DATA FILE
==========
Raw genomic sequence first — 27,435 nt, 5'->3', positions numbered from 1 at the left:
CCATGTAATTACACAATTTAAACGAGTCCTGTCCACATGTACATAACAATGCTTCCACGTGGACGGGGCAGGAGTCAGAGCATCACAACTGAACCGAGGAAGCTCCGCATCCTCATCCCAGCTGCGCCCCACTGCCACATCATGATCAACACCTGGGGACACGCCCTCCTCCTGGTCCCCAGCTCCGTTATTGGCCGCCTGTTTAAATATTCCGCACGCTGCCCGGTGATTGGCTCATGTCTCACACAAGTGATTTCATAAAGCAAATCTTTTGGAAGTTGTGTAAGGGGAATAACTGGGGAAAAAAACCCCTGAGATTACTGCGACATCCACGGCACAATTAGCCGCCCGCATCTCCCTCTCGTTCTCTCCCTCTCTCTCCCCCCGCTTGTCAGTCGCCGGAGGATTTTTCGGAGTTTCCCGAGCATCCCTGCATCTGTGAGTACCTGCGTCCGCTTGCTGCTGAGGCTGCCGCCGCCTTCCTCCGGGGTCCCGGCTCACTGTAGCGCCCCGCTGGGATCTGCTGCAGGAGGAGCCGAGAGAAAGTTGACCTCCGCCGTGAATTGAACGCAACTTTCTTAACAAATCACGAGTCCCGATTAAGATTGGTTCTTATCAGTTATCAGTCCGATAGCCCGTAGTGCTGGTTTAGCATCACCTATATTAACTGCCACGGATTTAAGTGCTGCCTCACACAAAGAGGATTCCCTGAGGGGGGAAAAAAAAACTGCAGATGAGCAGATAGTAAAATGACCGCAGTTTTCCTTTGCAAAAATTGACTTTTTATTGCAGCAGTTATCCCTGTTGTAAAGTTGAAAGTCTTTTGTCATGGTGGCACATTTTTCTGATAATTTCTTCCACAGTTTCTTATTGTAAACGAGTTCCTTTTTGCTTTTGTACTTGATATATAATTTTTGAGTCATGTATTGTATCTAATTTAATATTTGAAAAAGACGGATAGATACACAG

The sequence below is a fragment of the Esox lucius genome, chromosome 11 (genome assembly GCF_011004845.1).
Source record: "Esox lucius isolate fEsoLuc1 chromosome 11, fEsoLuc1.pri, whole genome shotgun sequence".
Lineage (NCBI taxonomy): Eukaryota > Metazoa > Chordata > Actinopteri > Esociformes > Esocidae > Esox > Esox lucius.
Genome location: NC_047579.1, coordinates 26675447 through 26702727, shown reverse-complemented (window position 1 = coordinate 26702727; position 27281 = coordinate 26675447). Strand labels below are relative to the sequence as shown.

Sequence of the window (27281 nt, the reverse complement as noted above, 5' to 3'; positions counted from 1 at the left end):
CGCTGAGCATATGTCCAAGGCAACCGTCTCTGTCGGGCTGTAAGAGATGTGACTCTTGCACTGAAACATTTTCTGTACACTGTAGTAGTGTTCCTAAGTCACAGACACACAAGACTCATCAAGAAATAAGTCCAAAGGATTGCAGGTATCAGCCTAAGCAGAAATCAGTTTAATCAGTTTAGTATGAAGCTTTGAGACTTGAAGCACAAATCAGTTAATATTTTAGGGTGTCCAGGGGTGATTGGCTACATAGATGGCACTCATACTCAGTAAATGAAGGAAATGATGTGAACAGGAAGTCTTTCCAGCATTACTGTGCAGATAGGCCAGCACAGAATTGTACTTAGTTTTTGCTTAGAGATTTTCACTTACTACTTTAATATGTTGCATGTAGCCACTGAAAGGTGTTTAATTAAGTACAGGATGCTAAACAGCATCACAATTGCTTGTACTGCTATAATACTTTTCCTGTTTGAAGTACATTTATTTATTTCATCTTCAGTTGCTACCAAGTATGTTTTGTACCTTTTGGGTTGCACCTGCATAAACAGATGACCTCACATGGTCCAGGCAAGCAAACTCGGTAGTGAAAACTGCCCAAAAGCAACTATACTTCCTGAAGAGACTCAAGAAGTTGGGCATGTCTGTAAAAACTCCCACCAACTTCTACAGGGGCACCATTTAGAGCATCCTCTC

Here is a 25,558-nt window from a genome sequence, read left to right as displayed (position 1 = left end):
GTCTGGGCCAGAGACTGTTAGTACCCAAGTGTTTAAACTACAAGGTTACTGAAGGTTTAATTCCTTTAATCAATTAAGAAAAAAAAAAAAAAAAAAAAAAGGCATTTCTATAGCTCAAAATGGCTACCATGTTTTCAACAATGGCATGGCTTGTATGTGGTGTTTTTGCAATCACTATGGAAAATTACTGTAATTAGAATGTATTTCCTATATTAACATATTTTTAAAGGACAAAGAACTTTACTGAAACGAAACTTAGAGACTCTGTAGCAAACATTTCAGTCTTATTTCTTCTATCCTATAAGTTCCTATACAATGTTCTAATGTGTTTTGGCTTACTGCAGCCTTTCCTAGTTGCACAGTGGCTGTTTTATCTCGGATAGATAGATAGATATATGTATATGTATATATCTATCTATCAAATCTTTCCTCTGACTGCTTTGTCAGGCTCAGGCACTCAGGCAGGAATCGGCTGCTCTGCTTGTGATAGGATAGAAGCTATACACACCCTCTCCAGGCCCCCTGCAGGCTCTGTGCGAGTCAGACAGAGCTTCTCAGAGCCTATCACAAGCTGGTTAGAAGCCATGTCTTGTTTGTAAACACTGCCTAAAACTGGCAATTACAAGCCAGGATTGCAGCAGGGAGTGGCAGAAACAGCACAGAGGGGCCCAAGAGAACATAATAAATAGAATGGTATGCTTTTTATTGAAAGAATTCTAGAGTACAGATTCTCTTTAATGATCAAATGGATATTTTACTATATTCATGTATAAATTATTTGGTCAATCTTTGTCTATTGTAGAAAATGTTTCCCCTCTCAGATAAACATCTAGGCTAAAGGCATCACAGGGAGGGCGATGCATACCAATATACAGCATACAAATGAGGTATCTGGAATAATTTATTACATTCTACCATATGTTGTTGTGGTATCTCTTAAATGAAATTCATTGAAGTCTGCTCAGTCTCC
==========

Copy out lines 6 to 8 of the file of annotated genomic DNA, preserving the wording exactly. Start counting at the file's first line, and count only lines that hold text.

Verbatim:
Genome location: NC_047579.1, coordinates 26675447 through 26702727, shown reverse-complemented (window position 1 = coordinate 26702727; position 27281 = coordinate 26675447). Strand labels below are relative to the sequence as shown.

Sequence of the window (27281 nt, the reverse complement as noted above, 5' to 3'; positions counted from 1 at the left end):
CGCTGAGCATATGTCCAAGGCAACCGTCTCTGTCGGGCTGTAAGAGATGTGACTCTTGCACTGAAACATTTTCTGTACACTGTAGTAGTGTTCCTAAGTCACAGACACACAAGACTCATCAAGAAATAAGTCCAAAGGATTGCAGGTATCAGCCTAAGCAGAAATCAGTTTAATCAGTTTAGTATGAAGCTTTGAGACTTGAAGCACAAATCAGTTAATATTTTAGGGTGTCCAGGGGTGATTGGCTACATAGATGGCACTCATACTCAGTAAATGAAGGAAATGATGTGAACAGGAAGTCTTTCCAGCATTACTGTGCAGATAGGCCAGCACAGAATTGTACTTAGTTTTTGCTTAGAGATTTTCACTTACTACTTTAATATGTTGCATGTAGCCACTGAAAGGTGTTTAATTAAGTACAGGATGCTAAACAGCATCACAATTGCTTGTACTGCTATAATACTTTTCCTGTTTGAAGTACATTTATTTATTTCATCTTCAGTTGCTACCAAGTATGTTTTGTACCTTTTGGGTTGCACCTGCATAAACAGATGACCTCACATGGTCCAGGCAAGCAAACTCGGTAGTGAAAACTGCCCAAAAGCAACTATACTTCCTGAAGAGACTCAAGAAGTTGGGCATGTCTGTAAAAACTCCCACCAACTTCTACAGGGGCACCATTTAGAGCATCCTCTC